Conservatives vs. Labour: Comparing Their Approach to Renewables

Topic: clean energy Read Time: 6 mins
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The final Conservative leadership vote is fast approaching, and the result of this election could have a major impact on businesses and landowners across Britain.

It’s always difficult to predict the outcome of a leadership race and how it may impact the British public. But if the chosen candidate doesn’t implement policies to tackle the cost of living crisis, the climate emergency, and rising energy prices, the tide may turn in favour of Labour at the next General Election.

Although many landowners and farmers have historically been Conservative voters, even the party’s staunchest supporters are now calling for changes to energy policies. With on-the-ground movements like #EnoughIsEnough gaining serious traction across the country, the clock is ticking for the Conservative government to make lasting and effective changes that will bring down the ever-rising cost of living.

We’ve recently spoken to several landowners who expressed concerns over the Conservative government’s approach to wind and solar power. As Sunak and Truss have both denounced onshore wind and solar farms in their campaigns, this is entirely understandable.

So, if you’re looking for a concise rundown on renewable energy policies from both parties, then you’ll want to stick around. 

We’ve gathered all the information you’ll need to make an informed decision on which party best supports your interests and aligns with your beliefs on the climate, energy, and the future of renewables.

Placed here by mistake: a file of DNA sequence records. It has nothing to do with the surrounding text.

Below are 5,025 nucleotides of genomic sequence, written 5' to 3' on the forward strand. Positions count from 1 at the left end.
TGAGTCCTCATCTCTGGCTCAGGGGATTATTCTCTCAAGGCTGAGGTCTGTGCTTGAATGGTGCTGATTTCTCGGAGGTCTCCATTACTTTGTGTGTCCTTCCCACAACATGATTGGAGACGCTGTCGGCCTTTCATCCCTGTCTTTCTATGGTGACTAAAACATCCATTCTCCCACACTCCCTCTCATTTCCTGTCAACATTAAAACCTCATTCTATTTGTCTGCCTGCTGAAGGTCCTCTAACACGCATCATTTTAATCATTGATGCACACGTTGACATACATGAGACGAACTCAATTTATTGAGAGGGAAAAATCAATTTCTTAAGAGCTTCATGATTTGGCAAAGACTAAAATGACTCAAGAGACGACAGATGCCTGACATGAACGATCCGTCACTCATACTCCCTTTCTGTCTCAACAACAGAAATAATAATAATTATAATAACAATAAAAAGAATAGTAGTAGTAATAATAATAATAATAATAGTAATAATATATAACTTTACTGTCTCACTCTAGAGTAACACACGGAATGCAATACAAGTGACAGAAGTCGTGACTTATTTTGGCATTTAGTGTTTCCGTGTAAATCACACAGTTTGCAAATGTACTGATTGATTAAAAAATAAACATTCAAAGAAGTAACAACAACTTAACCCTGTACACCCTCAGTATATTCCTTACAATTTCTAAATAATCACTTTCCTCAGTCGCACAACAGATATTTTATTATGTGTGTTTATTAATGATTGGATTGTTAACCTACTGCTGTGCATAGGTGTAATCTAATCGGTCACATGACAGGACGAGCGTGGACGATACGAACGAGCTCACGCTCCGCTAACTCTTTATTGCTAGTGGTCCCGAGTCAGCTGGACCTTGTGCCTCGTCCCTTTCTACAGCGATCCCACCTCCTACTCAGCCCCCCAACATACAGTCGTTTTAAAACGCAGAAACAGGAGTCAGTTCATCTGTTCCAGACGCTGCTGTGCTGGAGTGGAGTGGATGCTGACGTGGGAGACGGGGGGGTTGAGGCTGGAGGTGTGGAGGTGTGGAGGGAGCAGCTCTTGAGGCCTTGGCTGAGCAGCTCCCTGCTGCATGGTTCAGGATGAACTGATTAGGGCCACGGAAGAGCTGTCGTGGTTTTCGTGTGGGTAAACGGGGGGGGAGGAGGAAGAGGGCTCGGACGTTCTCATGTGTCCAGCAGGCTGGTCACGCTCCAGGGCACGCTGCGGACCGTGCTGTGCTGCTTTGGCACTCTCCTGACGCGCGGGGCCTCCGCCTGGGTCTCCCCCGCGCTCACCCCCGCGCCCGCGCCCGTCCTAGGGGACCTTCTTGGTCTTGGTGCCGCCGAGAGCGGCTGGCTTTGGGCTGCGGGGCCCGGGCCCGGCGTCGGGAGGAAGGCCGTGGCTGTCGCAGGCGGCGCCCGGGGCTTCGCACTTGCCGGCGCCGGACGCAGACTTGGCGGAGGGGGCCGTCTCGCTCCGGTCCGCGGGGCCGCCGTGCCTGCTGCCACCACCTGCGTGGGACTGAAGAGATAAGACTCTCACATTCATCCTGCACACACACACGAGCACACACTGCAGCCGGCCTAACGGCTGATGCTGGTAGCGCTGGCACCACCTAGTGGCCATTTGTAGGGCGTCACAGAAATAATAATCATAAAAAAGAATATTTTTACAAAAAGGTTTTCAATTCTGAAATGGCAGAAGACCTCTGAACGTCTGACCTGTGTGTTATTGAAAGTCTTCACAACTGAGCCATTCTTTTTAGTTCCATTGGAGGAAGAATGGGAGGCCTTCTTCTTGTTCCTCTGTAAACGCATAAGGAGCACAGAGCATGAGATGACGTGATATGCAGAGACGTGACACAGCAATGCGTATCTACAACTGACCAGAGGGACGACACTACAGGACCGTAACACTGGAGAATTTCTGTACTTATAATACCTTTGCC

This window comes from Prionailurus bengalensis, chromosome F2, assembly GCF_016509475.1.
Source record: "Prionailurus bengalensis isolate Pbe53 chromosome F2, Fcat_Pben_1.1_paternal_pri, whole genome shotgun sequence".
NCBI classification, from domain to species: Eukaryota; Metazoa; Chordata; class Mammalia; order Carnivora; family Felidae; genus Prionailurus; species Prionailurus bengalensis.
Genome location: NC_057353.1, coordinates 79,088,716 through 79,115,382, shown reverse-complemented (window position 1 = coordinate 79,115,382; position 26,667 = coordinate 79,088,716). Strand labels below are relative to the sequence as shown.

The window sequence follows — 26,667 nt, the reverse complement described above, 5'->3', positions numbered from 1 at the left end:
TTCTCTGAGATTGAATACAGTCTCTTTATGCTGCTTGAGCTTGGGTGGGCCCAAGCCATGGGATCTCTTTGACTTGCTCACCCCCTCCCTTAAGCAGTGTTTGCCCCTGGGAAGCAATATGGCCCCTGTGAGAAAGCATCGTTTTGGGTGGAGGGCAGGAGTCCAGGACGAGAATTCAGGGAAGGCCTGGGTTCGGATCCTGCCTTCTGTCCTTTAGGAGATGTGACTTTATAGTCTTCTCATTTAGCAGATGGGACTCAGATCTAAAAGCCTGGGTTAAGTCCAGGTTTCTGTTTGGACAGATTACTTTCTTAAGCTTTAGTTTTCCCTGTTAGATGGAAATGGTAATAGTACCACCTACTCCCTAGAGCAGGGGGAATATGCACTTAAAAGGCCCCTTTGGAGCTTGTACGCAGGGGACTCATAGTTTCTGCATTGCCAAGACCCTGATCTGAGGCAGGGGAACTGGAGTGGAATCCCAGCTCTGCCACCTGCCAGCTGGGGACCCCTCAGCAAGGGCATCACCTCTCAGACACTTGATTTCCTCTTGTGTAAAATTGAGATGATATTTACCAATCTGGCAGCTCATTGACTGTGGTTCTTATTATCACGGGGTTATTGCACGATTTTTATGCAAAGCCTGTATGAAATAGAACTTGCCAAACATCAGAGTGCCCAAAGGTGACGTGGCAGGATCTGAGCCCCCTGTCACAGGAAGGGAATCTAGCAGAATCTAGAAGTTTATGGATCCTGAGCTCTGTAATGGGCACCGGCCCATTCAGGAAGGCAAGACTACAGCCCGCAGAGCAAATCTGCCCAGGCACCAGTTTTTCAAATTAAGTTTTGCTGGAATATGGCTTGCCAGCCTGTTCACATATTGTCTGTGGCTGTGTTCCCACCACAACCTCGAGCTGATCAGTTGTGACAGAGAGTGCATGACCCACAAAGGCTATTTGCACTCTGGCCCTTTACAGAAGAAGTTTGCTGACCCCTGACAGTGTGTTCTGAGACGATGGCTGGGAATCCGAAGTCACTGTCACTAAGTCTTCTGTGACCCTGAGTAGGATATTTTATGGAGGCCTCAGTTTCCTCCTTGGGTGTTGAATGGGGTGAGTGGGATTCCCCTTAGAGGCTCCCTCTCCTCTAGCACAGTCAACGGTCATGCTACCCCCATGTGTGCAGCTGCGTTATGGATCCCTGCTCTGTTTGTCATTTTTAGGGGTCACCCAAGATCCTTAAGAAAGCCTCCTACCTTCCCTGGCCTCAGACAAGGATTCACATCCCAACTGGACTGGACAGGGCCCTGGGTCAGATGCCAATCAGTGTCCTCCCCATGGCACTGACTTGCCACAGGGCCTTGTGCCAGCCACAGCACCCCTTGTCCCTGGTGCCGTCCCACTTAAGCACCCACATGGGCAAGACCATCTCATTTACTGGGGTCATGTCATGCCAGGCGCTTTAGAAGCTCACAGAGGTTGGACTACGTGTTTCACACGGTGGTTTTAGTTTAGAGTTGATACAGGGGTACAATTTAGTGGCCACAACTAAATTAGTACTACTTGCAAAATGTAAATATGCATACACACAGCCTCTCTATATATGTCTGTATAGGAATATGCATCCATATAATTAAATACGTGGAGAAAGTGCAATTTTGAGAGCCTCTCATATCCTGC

Now let’s get to it.

The Policy Rundown

The Conservative and Labour parties have both discussed their thoughts on energy production, supply, and the climate crisis in their respective 2019 manifestos. Each party has since built on its original comments, and we will discuss any meaningful developments as we work through this article.



In their manifesto, the Conservatives proudly stated that they would create a world-leading offshore wind industry that would reach 40GW by July 2030. Although planning permission has been granted for 649 individual wind and solar projects, these projects have not yet been built.

The party’s refusal to invest in onshore wind seems strange, as offshore wind has historically been more expensive than onshore alternatives. There have been a few recent offshore wind farms with incredible economies of scale, but these are few and far between.

The Conservative leadership candidates for 2022 have also made their disdain for solar power clear. Truss has been much more vocal about this, vowing to “get rid of solar farms” that she sees as a “blight” on the countryside.

The crackdown she proposes would work against the party’s net-zero promises while reducing energy produced by renewable sources.

Not only might this discourage landowners from taking up renewable energy projects to supplement their income, but it may embolden locals to complain about existing solar and wind farms.